When comparing pasture seed blends, consider whether what’s in the mixture will appeal to your horses, in addition to climate, precipitation, pasture size, number of horses, and whether or not you're using rotational grazing.

For someone living in the Great Lakes or New England regions of the country, you’ll need a horse forage mix that can withstand the severe cold and icy weather in those areas.

We include hearty grasses and legumes like orchardgrass, Kentucky bluegrass, perennial ryegrass, Timothy, and alfalfa because they can sustain the extreme weather conditions and are well-known for their palatability.

You’ll need a different horse pasture seed mixture in the Great Plains region, which experiences snowy winters and hot summers filled with thunderstorms. The difference between this blend and the previous one is that the Great Plains mixture includes meadow brome, crested wheatgrass, and tall fescue (endophyte free). 

And you’ll need a vastly different mixture in the southwest semi-arid steppe region, where hot temperatures persist most of the year with minimal rain. The grasses in this mixture must sustain heavy grazing and fluctuating temperatures between night and day.

For this reason, we include Bermudagrass, crested wheatgrass, tall fescue (endophyte free), and white Dutch clover in the pasture seed mixture. These resilient blends help your horses eat all year regardless of the weather. 

Our carefully formulated seed mixtures take into consideration the climate, grazing needs, and nutrient needs of your horses. We also ensure all of our forage blends contain grasses and legumes that horses like to eat. 


Why Should You Use Horse Pasture Seed?

Horse pasture grass seed benefits the horse owner and the horses who feed on it. Although it takes more work on the front end to prepare the pasture for grazing, it's incredibly beneficial in the long run if you do it properly.

Using a high-quality pasture seed gives your horses the necessary nutrients they need besides being the most economical way to provide feed for your equine.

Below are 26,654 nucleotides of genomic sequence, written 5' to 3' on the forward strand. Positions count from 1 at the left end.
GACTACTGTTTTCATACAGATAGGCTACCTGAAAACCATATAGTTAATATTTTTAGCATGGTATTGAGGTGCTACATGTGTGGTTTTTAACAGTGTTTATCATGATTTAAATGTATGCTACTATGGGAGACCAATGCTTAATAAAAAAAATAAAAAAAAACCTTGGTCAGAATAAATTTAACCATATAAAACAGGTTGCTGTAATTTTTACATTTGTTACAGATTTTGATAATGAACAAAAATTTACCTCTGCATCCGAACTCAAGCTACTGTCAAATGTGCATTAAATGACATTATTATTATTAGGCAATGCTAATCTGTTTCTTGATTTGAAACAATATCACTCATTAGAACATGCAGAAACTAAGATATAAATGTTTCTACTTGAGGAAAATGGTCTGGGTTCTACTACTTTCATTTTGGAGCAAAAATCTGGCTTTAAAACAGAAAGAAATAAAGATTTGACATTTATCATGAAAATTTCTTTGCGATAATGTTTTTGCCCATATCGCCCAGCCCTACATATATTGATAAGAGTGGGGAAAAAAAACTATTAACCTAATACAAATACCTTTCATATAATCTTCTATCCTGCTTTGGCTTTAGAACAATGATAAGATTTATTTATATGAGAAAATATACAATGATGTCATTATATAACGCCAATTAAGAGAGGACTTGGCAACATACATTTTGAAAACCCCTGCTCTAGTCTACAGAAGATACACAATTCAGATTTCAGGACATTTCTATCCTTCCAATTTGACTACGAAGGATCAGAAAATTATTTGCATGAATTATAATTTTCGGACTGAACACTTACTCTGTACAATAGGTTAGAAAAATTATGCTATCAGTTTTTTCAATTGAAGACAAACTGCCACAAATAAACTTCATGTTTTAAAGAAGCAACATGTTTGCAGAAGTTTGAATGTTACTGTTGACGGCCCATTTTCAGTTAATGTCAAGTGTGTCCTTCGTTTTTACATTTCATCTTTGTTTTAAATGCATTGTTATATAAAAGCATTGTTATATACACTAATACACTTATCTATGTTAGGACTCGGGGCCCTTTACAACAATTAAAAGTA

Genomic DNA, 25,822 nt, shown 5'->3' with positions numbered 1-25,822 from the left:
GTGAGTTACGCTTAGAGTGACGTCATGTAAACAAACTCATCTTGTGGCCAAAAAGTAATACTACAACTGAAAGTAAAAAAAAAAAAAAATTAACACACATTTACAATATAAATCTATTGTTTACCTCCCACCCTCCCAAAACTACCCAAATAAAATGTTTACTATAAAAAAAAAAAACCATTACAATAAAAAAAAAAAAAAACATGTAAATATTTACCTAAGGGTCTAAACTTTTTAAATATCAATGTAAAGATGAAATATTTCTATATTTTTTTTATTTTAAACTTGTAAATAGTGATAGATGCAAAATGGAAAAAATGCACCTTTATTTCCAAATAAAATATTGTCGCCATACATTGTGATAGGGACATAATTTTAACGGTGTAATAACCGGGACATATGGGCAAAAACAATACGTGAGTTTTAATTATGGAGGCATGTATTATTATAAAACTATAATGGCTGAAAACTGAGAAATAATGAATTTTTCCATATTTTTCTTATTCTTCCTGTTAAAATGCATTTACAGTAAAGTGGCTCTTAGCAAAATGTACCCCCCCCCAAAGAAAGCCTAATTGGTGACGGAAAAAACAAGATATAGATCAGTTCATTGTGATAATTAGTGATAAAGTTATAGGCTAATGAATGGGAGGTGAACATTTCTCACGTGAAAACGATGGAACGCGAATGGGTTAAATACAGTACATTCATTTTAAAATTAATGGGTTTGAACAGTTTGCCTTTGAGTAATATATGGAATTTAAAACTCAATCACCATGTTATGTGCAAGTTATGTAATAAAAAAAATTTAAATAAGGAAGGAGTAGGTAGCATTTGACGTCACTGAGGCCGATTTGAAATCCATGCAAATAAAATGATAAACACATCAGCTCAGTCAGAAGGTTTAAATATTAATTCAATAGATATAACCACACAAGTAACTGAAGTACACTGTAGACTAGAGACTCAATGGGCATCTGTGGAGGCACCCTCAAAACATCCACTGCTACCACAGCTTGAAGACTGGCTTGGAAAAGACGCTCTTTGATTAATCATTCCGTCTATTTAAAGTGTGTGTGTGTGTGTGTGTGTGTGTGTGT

Benefit #1: Dietary Needs

Like people, horses need a balanced diet of fat, carbohydrates, protein, vitamins, and minerals. The amount and type of vitamins and minerals needed for a healthy lifestyle vary somewhat depending on the horse's age.

Horses greatly benefit from diets rich in phosphorous, calcium, chloride, potassium, sodium, magnesium, and sulfur. Young horses will benefit from additional copper and zinc in their diet. Additionally, all horses need plenty of vitamins, like vitamins A, D, E, K, C, and the B-complex. 

With the right combination of horse pasture seed and legumes, you can provide the best pasture grass for horses to meet their dietary needs.


Benefit #2: Fertilization

Fertilization is a common struggle for farmers running large pastures. Many farmers and horse owners will adopt rotational grazing to help the fertilization process, but that isn't always enough.

Legumes can solve many of the problems that come with planting pasture seed. The most common legumes in horse pasture seed are alfalfa and white Dutch clover. They're an excellent source of protein, calcium, and energy.

But they do so much more than feed your horses ⁠— they fertilize the soil as well.

Legumes restore nitrogen levels in the ground, which helps all other plants grow. Pairing legumes with grasses balances out your pasture. Since grasses have a high-nitrogen usage rate, planting legumes helps restore the soil.

Having a natural fertilizer is a great way to supplement and cut back on artificial fertilizers which can leach into the environment.